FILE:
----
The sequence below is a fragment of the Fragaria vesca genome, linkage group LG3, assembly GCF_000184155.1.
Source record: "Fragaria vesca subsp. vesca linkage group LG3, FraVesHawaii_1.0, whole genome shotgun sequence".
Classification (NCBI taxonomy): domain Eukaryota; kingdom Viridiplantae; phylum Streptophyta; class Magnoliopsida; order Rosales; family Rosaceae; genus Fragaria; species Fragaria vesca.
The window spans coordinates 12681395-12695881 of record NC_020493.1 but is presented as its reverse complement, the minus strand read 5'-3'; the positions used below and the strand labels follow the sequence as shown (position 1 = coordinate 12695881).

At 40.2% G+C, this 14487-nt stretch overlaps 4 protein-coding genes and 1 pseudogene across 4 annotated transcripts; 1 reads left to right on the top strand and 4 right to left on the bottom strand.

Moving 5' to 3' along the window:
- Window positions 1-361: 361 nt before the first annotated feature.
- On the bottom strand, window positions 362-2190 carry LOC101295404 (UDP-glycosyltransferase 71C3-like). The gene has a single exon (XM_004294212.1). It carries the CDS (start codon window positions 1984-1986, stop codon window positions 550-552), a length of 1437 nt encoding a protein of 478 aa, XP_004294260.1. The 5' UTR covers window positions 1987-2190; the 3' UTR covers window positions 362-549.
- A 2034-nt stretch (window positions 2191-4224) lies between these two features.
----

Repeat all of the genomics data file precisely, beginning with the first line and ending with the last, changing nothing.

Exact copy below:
The sequence below is a fragment of the Fragaria vesca genome, linkage group LG3, assembly GCF_000184155.1.
Source record: "Fragaria vesca subsp. vesca linkage group LG3, FraVesHawaii_1.0, whole genome shotgun sequence".
Classification (NCBI taxonomy): domain Eukaryota; kingdom Viridiplantae; phylum Streptophyta; class Magnoliopsida; order Rosales; family Rosaceae; genus Fragaria; species Fragaria vesca.
The window spans coordinates 12681395-12695881 of record NC_020493.1 but is presented as its reverse complement, the minus strand read 5'-3'; the positions used below and the strand labels follow the sequence as shown (position 1 = coordinate 12695881).

At 40.2% G+C, this 14487-nt stretch overlaps 4 protein-coding genes and 1 pseudogene across 4 annotated transcripts; 1 reads left to right on the top strand and 4 right to left on the bottom strand.

Moving 5' to 3' along the window:
- Window positions 1-361: 361 nt before the first annotated feature.
- On the bottom strand, window positions 362-2190 carry LOC101295404 (UDP-glycosyltransferase 71C3-like). The gene has a single exon (XM_004294212.1). It carries the CDS (start codon window positions 1984-1986, stop codon window positions 550-552), a length of 1437 nt encoding a protein of 478 aa, XP_004294260.1. The 5' UTR covers window positions 1987-2190; the 3' UTR covers window positions 362-549.
- A 2034-nt stretch (window positions 2191-4224) lies between these two features.